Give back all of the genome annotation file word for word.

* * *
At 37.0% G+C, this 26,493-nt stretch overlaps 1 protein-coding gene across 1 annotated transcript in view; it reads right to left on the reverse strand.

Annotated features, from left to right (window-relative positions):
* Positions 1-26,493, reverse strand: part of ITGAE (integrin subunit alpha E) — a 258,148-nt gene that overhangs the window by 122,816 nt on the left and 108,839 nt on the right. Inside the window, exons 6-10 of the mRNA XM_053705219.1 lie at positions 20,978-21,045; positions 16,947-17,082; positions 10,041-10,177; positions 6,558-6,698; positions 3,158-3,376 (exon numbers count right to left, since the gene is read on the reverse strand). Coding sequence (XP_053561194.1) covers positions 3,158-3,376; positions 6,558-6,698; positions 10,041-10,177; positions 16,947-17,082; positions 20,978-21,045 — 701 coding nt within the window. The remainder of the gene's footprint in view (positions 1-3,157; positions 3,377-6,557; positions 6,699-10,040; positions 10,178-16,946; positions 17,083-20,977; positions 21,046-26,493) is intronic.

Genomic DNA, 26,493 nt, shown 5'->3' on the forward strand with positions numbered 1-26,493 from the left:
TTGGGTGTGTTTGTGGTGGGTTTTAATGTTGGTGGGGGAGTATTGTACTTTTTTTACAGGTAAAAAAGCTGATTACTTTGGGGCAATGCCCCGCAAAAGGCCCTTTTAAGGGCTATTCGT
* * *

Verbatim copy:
At 37.0% G+C, this 26,493-nt stretch overlaps 1 protein-coding gene across 1 annotated transcript in view; it reads right to left on the reverse strand.

Annotated features, from left to right (window-relative positions):
* Positions 1-26,493, reverse strand: part of ITGAE (integrin subunit alpha E) — a 258,148-nt gene that overhangs the window by 122,816 nt on the left and 108,839 nt on the right. Inside the window, exons 6-10 of the mRNA XM_053705219.1 lie at positions 20,978-21,045; positions 16,947-17,082; positions 10,041-10,177; positions 6,558-6,698; positions 3,158-3,376 (exon numbers count right to left, since the gene is read on the reverse strand). Coding sequence (XP_053561194.1) covers positions 3,158-3,376; positions 6,558-6,698; positions 10,041-10,177; positions 16,947-17,082; positions 20,978-21,045 — 701 coding nt within the window. The remainder of the gene's footprint in view (positions 1-3,157; positions 3,377-6,557; positions 6,699-10,040; positions 10,178-16,946; positions 17,083-20,977; positions 21,046-26,493) is intronic.

Genomic DNA, 26,493 nt, shown 5'->3' on the forward strand with positions numbered 1-26,493 from the left:
TTGGGTGTGTTTGTGGTGGGTTTTAATGTTGGTGGGGGAGTATTGTACTTTTTTTACAGGTAAAAAAGCTGATTACTTTGGGGCAATGCCCCGCAAAAGGCCCTTTTAAGGGCTATTCGT